‘Hundreds of Thousands’ Forced to Commit Crypto and Other Fraud, UN Report Says
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The United Nations Human Rights Commission alerts to the rapid surge of victims in Southeast Asia becoming entangled in crypto scams.
“People who are forced to take part in online scams are most often trafficked persons and migrants in vulnerable situations who face a range of human rights risks, violations and abuses,” the report declares.
There Are Two Types of Victims In Crypto Scams
A recent report from the UN indicates that there are two types of victims in these crypto scam operations. The first are those who suffer financial losses, as well as individuals coerced into orchestrating the crypto scam operations:
“At the outset it is important to acknowledge that there are two sets of victims in this complex phenomenon. People who have been defrauded through online criminality are victims of the financial and other crimes committed by these scam operations.”
It highlights how these crypto scams operating in Southeast Asia force “hundreds of thousands” of individuals to become involved. The conditions are inhumane and are “victims of serious human right violations.”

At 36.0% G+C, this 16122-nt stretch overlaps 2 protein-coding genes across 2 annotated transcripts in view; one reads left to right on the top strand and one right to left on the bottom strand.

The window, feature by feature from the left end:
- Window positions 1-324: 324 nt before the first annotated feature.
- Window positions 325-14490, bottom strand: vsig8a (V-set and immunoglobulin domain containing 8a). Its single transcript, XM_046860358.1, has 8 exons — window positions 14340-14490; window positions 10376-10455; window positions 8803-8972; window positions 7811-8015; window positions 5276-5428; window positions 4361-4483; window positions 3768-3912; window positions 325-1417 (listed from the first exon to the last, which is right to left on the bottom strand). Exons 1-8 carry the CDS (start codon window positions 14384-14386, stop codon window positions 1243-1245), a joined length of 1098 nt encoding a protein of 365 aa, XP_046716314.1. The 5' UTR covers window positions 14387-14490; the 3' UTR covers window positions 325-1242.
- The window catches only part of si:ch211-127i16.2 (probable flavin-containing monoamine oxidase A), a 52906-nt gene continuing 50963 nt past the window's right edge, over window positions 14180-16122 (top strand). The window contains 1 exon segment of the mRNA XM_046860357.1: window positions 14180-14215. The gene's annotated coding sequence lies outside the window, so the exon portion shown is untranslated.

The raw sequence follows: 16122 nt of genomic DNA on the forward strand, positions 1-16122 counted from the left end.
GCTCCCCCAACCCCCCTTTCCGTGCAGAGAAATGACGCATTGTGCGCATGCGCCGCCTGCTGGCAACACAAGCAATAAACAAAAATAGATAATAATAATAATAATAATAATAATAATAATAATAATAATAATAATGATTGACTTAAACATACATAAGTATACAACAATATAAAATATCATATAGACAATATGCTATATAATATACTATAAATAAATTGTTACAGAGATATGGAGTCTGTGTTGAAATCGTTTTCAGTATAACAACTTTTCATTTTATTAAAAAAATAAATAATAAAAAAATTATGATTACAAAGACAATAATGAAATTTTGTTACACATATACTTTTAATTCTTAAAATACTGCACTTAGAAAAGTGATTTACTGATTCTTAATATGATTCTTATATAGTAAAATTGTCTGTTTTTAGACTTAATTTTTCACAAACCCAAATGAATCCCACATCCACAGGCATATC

The UN reports that the majority drawn to these crypto scams are men. However, women and children are also facing targeting. It stresses that many are getting transported across borders.
“Most are not citizens of the countries in which the trafficking occurs, however reports have indicated that at least in some countries nationals are also being targeted.”
The rise of technology in the region has enabled opportunists to take advantage of the situation, according to the UN:
“In recent years, Southeast Asia has seen exponential growth in digital technology, business and e-commerce, specifically cryptocurrencies and online gaming as well as increasing digitization and “appification,” the report states.
FBI Recent Warning About Crypto Job Scams
Recently, the Federal Bureau of Investigation (FBI) has alerted US job seekers about deceptive job listings that coerce them into participating in crypto scams.
The FBI warn that criminals entice job seekers to nations like Cambodia. They then trap them into pig butchering schemes. This allures people into crypto investments through false promises of relationships, sex, or illegal substances.
It further warns that these scammers will confiscate passports, making it harder to escape the operations.
Experts warn that victims extend beyond just those in poverty. White-collar employees who lost their jobs during the pandemic are also targets.
The FBI advises job seekers to watch out for vague job ads with overly appealing benefits. They also recommend US citizens caught in forced labor to contact the US Embassy.